Serious problems have arisen now that relations have deteriorated. The US has designated China as its main rival and its policies look like a new cold war containment strategy.

Word games between great powers are dangerous when neither side is willing to recognise the validity of interpretations offered by the other side.

From the Chinese point of view, the one-China policy should automatically include Taiwan as part of China, not just in the abstract sense, but also in terms of sovereign rights. It calls this the “one-China principle”. But the US has never really “recognised” this “policy” as a “principle”.

“Principle”, according to the Merriam-Webster dictionary, is “a comprehensive and fundamental law, doctrine, or assumption”, more specifically “a rule or code of conduct”. “Policy” means “prudence or wisdom in the management of affairs” or “management or procedure based primarily on material interest”.

China is always pushed into a corner when the US actively mobilises its allies and resources to carry out its salami-slice approach to elevating Taiwan’s defence capabilities and international status. Because China has only one argument – that the US is violating the one-China principle (which Washington never recognised) – its rhetoric appears repetitive and stale.

What China should focus on is the hidden subtext and real purpose of the US one-China policy. In today’s hostile geopolitical context, it is clear the US one-China policy, which has always been adaptable to new conditions, has been transformed by the Biden administration into an unambiguous, hence less flexible, “one China, one Taiwan” policy.

It is no longer possible for China to believe the US statement that it does “not support Taiwan independence” because “one China, one Taiwan” was precisely initiated by the Taiwan independence movement, which clamours for a “special country to country relationship” between Taiwan and the People’s Republic, but not necessarily de jure status as a sovereign state.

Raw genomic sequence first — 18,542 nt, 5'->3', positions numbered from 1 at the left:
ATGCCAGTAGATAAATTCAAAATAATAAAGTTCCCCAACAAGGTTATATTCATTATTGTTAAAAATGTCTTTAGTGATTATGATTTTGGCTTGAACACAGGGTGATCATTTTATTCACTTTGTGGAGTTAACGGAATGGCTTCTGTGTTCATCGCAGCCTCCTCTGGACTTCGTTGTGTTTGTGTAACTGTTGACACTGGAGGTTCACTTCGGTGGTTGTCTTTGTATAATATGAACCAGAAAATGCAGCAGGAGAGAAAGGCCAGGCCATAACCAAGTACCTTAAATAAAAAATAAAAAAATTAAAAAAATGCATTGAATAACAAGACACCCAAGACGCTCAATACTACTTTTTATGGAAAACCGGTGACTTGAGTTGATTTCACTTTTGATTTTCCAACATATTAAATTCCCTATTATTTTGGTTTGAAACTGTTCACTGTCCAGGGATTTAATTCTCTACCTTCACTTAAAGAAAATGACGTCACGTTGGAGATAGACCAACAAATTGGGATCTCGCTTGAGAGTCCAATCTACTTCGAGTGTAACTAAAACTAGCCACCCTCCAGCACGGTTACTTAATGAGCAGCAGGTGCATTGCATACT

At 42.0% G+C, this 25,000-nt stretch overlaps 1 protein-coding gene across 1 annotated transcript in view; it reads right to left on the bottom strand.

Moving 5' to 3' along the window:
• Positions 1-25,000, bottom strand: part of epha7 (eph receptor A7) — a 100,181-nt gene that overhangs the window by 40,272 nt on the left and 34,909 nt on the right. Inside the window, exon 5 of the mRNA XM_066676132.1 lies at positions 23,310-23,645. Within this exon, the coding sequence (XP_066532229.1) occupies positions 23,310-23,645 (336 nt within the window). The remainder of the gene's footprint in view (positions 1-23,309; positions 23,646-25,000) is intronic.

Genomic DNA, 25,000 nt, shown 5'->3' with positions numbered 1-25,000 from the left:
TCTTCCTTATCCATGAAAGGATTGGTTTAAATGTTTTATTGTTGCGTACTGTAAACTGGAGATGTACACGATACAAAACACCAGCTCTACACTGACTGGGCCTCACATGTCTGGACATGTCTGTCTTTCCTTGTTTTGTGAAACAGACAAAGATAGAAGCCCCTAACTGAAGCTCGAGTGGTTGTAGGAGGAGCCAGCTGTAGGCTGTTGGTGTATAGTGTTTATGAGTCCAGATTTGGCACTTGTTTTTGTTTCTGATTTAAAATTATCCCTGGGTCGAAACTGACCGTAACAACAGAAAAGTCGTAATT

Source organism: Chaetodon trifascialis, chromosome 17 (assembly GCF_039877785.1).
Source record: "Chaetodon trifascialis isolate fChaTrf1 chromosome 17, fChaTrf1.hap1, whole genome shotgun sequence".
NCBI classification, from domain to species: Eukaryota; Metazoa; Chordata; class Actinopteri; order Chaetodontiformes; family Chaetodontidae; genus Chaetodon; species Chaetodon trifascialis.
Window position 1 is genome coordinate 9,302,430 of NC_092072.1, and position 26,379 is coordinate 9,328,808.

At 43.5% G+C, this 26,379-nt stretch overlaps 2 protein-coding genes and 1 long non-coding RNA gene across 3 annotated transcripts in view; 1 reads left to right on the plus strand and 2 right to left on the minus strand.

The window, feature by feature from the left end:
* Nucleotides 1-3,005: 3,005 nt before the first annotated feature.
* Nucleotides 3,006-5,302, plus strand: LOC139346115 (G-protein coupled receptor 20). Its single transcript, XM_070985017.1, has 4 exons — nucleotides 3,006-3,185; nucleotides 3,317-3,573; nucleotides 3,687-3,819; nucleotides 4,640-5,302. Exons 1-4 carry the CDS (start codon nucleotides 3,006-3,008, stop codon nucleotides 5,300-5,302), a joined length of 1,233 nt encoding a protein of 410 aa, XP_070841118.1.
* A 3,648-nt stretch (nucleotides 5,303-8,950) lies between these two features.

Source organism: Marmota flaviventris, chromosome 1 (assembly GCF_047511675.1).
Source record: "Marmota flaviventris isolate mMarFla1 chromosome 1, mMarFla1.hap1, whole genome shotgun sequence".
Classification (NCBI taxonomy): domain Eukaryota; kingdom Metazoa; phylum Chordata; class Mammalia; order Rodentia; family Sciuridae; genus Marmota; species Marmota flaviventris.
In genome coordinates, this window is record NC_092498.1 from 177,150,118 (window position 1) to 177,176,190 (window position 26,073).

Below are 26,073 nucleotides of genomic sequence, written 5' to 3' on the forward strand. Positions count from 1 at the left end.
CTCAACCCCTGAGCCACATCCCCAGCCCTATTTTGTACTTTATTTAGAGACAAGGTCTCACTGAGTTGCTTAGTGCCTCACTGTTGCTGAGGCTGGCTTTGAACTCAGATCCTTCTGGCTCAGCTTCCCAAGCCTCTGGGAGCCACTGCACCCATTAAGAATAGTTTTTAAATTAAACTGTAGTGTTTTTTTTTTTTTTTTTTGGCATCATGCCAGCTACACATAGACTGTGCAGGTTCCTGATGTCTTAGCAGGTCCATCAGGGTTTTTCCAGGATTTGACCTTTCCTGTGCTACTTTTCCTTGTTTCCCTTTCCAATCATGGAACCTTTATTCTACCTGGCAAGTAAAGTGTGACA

China rightly dismisses this idea as a violation of the one-China principle, but it should also realise that the idea is not in conflict with the ultimate goal of the US one-China policy, perpetuating the separation of the two regimes for its long- term geopolitical strategy.

It seems that the Biden administration is rapidly moving into a non-ambiguous position of perpetuating Taiwan’s de facto, though not de jure, independence. But the US cannot openly announce this position, for it publicly opposed the idea in 1982.

“Strategic ambiguity” is over, but it is still useful to the US as a cover for its “one China, one Taiwan” policy. This provides the ingredients for explosions caused by miscalculations on both sides. Thus, it is time for China and the US to bring the “one China, one Taiwan” policy question to the table, instead of engaging in word games over the one-China principle or policy.

When mutual trust of half a century has almost disappeared between two global powers, a single spark could start a prairie fire.

Author: Lanxin Xiang, SCMP